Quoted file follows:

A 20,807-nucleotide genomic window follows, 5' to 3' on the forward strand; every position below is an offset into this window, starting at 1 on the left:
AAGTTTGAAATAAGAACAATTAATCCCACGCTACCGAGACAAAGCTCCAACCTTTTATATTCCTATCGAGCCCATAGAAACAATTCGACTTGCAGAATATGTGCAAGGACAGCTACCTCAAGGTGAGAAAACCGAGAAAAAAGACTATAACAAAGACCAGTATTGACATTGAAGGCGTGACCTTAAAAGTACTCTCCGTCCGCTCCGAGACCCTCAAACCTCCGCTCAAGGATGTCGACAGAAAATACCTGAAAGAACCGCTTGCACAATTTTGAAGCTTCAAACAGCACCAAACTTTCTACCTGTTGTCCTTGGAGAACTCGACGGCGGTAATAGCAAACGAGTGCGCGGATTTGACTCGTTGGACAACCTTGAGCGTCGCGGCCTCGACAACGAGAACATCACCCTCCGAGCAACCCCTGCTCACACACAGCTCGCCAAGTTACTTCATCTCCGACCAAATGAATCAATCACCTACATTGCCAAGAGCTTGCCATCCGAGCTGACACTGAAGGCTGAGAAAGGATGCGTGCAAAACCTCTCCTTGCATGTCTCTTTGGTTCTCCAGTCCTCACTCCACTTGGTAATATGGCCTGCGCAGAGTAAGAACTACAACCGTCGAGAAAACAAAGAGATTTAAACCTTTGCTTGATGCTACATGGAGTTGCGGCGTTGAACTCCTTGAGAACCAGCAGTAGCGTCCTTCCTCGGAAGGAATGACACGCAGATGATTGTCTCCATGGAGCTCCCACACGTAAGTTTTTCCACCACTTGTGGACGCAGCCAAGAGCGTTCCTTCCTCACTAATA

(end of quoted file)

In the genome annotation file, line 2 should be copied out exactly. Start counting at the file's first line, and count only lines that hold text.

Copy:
AAGTTTGAAATAAGAACAATTAATCCCACGCTACCGAGACAAAGCTCCAACCTTTTATATTCCTATCGAGCCCATAGAAACAATTCGACTTGCAGAATATGTGCAAGGACAGCTACCTCAAGGTGAGAAAACCGAGAAAAAAGACTATAACAAAGACCAGTATTGACATTGAAGGCGTGACCTTAAAAGTACTCTCCGTCCGCTCCGAGACCCTCAAACCTCCGCTCAAGGATGTCGACAGAAAATACCTGAAAGAACCGCTTGCACAATTTTGAAGCTTCAAACAGCACCAAACTTTCTACCTGTTGTCCTTGGAGAACTCGACGGCGGTAATAGCAAACGAGTGCGCGGATTTGACTCGTTGGACAACCTTGAGCGTCGCGGCCTCGACAACGAGAACATCACCCTCCGAGCAACCCCTGCTCACACACAGCTCGCCAAGTTACTTCATCTCCGACCAAATGAATCAATCACCTACATTGCCAAGAGCTTGCCATCCGAGCTGACACTGAAGGCTGAGAAAGGATGCGTGCAAAACCTCTCCTTGCATGTCTCTTTGGTTCTCCAGTCCTCACTCCACTTGGTAATATGGCCTGCGCAGAGTAAGAACTACAACCGTCGAGAAAACAAAGAGATTTAAACCTTTGCTTGATGCTACATGGAGTTGCGGCGTTGAACTCCTTGAGAACCAGCAGTAGCGTCCTTCCTCGGAAGGAATGACACGCAGATGATTGTCTCCATGGAGCTCCCACACGTAAGTTTTTCCACCACTTGTGGACGCAGCCAAGAGCGTTCCTTCCTCACTAATA